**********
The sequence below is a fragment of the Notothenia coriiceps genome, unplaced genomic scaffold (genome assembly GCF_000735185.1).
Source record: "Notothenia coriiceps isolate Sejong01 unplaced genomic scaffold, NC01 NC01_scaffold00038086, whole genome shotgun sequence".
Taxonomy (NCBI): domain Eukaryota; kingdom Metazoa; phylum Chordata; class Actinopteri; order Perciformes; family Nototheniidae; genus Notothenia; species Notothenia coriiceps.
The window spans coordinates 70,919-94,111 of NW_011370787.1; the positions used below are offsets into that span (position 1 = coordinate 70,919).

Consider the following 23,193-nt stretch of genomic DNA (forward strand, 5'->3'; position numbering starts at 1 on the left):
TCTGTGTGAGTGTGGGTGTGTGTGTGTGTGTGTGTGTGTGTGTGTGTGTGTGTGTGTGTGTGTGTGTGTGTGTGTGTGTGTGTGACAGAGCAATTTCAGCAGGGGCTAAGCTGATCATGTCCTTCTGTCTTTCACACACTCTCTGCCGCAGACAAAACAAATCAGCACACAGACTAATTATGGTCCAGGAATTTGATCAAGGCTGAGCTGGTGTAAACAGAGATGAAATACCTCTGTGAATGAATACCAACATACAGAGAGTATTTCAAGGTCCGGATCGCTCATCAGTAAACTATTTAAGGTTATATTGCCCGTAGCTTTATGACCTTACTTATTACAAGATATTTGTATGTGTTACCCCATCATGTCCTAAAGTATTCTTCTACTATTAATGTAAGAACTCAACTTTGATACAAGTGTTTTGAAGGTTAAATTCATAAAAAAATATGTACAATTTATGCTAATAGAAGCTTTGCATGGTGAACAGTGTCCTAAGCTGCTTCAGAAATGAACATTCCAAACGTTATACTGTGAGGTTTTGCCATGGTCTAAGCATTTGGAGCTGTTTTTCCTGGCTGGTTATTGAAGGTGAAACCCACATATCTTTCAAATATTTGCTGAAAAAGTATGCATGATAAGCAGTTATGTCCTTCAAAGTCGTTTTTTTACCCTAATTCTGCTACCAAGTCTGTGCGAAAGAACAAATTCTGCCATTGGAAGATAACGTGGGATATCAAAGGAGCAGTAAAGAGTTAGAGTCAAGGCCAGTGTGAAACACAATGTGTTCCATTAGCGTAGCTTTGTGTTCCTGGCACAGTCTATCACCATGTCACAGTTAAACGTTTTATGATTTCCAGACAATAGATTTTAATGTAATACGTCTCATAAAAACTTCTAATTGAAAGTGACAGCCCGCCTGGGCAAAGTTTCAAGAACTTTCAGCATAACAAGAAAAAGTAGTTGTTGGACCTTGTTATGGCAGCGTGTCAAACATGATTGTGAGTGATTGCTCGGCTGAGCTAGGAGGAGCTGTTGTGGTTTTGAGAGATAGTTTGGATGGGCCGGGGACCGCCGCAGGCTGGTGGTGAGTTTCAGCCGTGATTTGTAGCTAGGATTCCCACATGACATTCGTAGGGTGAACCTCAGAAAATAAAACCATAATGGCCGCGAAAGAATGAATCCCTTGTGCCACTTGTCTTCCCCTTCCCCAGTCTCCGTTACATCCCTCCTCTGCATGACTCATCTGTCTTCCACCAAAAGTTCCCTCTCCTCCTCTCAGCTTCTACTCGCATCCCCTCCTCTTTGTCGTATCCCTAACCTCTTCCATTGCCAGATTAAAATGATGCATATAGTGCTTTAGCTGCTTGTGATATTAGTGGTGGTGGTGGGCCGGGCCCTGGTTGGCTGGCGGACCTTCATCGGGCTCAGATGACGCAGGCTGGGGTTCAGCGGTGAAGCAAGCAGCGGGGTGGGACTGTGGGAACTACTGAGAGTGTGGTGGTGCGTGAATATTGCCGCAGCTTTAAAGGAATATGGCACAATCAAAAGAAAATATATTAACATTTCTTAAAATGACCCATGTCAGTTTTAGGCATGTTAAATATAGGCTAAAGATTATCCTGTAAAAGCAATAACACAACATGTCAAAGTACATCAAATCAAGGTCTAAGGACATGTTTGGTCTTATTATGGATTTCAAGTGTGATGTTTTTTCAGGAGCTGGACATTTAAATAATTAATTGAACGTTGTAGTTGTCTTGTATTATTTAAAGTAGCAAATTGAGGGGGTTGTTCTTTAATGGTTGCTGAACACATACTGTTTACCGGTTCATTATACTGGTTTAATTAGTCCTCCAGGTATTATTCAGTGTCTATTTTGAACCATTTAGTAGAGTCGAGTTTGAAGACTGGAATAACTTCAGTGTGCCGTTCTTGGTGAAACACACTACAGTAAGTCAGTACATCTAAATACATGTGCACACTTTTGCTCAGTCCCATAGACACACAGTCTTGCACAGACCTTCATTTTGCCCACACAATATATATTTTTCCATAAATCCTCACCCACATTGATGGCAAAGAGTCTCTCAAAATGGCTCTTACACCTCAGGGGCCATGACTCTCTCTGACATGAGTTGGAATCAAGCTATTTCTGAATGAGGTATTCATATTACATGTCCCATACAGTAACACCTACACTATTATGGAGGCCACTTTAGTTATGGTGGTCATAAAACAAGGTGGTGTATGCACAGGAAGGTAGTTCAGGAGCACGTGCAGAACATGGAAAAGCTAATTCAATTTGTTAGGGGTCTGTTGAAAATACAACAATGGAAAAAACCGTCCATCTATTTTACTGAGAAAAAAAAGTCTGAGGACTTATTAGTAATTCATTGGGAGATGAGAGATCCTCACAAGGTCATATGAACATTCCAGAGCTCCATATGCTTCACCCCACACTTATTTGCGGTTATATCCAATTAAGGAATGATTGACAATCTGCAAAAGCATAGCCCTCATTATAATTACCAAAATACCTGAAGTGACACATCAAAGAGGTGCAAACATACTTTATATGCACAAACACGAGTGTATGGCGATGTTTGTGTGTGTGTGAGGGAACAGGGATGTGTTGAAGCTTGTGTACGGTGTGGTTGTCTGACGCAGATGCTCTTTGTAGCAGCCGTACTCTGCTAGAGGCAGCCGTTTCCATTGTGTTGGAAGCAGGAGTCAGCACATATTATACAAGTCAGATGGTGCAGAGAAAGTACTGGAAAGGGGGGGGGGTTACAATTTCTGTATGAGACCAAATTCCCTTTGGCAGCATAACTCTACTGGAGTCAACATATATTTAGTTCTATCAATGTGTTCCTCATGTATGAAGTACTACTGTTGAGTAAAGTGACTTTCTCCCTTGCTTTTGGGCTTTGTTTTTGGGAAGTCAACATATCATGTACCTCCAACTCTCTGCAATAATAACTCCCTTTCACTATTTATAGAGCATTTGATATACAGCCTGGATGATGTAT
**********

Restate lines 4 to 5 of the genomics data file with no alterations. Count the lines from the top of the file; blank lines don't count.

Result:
The window spans coordinates 70,919-94,111 of NW_011370787.1; the positions used below are offsets into that span (position 1 = coordinate 70,919).

Consider the following 23,193-nt stretch of genomic DNA (forward strand, 5'->3'; position numbering starts at 1 on the left):